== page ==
U-District Rezone & Amendments, Police Accountability Legislation, Mandatory Housing Affordability Meetings, African-American History Month, and In-District Office Hours
Posted: February 10th, 2017 under Councilmember Herbold.
University District Rezone and Upcoming Vote on Important Amendments Coming Up
On Tuesday, 2/7/2017, the Planning, Land Use and Zoning (PLUZ) Committee voted on amendments to the proposed legislation to change the zoning in the University District and require all developers to contribute to affordable housing. This is the first area-wide rezone that, if passed by the Council, will implement the Mandatory Housing Affordability (MHA) program, passed by the Council last year. The Mayor submitted legislation (Council Bill 118862) to the Seattle City Council on the 25th of October 2016 to the PLUZ Committee, which held three Committee meetings on 11/16/2016, 11/29/2016, 12/6/16, and 1/19/2017, as well as an evening public hearing, to discuss the rezone proposal.
I have heard both concerns and support from small businesses, housing and neighborhood advocates, and human service providers. I have tried to focus my efforts on mitigating possible negative impacts to small businesses and renters and creating greater accountability. I, joined by Councilmembers Johnson and O’Brien, proposed several amendments last week. Many passed by the committee, attended by seven of nine members of the City Council. Four of them are described here:
- No changes along the Ave. This amendment removed the proposed rezone on University Ave NE between NE 41st Street and NE 50th Street to allow business owners to complete a study of potential impacts on small businesses.
- Clarify open space will be publicly accessible. This amendment requires privately owned open space required by certain City incentive programs to be publicly accessible.
- Amend reporting requirements. This amendment makes the reporting requirements annual in frequency instead of every two years as proposed and newly requires reporting on all waivers granted to developers that lets them avoid the required contributions to affordable housing.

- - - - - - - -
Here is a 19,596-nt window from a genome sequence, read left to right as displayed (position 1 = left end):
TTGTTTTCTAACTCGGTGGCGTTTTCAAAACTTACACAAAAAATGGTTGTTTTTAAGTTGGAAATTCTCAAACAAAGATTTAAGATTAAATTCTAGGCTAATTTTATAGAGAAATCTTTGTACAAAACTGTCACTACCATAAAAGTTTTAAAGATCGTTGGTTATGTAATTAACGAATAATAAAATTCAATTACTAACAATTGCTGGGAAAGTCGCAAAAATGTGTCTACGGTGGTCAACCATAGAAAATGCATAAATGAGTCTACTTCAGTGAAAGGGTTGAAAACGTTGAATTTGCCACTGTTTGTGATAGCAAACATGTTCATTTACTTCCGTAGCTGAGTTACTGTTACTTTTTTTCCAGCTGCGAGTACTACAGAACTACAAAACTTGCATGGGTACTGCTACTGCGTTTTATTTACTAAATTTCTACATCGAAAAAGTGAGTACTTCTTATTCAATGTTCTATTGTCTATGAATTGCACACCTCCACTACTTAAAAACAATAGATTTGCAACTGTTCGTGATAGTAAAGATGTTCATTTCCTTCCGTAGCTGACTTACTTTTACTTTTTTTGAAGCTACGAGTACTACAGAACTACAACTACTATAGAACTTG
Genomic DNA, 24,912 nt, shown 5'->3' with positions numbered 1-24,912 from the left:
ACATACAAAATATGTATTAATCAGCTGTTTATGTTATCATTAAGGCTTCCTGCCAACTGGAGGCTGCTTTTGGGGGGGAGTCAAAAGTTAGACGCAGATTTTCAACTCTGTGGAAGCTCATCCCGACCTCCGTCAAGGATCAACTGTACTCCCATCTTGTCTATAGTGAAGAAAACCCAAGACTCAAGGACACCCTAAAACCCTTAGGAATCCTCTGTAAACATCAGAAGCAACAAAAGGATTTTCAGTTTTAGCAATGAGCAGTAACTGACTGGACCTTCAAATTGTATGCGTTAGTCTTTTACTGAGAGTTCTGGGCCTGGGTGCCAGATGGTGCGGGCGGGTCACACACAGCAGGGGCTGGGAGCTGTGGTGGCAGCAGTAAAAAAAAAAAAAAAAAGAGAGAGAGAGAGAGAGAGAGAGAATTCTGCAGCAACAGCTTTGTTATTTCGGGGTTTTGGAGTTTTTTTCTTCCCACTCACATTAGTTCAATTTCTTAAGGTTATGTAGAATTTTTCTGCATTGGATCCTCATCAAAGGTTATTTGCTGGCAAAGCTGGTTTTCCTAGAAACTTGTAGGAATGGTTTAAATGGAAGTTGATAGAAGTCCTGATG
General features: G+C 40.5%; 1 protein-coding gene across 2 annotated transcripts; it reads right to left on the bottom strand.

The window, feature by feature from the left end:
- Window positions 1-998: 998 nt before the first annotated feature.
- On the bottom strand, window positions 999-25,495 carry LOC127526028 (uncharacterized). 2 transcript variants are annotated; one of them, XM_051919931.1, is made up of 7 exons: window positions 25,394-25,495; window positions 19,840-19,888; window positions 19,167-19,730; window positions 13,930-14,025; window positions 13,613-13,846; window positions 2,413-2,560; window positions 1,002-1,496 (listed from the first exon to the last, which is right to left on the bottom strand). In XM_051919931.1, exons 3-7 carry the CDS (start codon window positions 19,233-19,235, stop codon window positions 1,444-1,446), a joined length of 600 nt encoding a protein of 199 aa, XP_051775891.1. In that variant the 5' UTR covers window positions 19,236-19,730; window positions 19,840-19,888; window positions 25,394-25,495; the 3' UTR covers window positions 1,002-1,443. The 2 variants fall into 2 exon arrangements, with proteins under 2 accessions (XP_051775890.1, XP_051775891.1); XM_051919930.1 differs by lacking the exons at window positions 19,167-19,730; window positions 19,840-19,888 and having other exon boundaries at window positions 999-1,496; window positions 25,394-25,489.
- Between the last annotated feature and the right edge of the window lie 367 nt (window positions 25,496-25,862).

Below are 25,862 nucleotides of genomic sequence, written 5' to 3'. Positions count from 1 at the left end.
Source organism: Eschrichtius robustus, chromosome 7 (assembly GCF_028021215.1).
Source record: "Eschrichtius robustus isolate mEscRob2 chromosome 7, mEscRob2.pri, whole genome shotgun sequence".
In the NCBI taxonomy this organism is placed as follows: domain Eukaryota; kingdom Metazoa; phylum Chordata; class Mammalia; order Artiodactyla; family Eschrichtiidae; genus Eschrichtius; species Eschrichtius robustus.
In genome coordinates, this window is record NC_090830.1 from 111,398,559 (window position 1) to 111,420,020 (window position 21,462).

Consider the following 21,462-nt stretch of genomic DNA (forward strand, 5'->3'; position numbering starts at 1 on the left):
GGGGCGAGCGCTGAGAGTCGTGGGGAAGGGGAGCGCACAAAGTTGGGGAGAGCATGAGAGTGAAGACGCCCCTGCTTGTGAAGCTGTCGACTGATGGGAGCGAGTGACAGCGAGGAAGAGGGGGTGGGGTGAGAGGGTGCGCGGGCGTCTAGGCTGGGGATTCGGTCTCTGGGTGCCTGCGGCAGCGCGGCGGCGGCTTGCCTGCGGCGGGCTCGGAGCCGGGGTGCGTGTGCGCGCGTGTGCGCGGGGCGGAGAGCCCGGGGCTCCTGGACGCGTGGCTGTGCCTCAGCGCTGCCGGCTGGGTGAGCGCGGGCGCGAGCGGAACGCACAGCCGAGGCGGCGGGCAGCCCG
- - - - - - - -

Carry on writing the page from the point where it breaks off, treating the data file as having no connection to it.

- Affordable housing funds should be spent near developments that generated payments. This amendment added a recital highlighting that the City will seek to use affordable funds generated from the MHA program to build affordable housing “near developments that generate cash contributions.”
There are still important additional amendments that the Council has not yet voted on but will be voted on at the Full Council meeting on February 21, 2017 at 2pm. These amendments address potential displacement risks, seek to increase affordable housing requirements of developers, and signal Council intent to revoke zoning decisions under certain circumstances.
- Increasing Developers’ Requirements for MHA – When the MHA framework legislation came to the Council in Summer 2016 I worked closely with Councilmember O’Brien to make sure language was included in the bill saying that “Council would consider higher performance and payment amounts in areas where the increment of increased development capacity is greater.” The Mayor’s proposal for the highrise area of 240-320 feet requires only 9% of units in the structure be affordable or $20 per square foot be paid in fees for affordable housing. These are the same amounts as for the smaller upzones of 65-85 feet in the University District. Some Councilmembers have argued that increasing the requirements from 9% to 10% or $20 to $22.25 per square foot would negatively impact the feasibility of highrise development. But land costs, higher/rising labor and materials, and market demand are really what most drives feasibility. There is good analysis that shows that these requirements will not increase development costs but instead will be borne by the sellers of property with reduced land costs for developers.
- Remove the rezone to midrise between NE 50th Street and NE 52nd Street, maintain low rise zoning. The Mayor’s proposal did not recommend changing the zoning in this area. I support this because: (a) This location is very dense with buildings that are affordable to renters, (b) there are not many underutilized or vacant lots in the area, meaning that increasing the development capacity may make redevelopment of existing apartments in this area more likely, which could result in the displacement of low income renters and loss of affordable units. This amendment failed 3-4 in Committee. Because it may impact 175 units of existing rental housing, I am considering bringing it back for a Full Council vote.
- Clawback amendment. In response to community concerns that the mandatory affordability requirements could be invalidated by a future lawsuit, I am offering an amendment that if that did happen then we’d request the courts to also invalidate the upzones.
In addition, Council will vote on the following resolutions: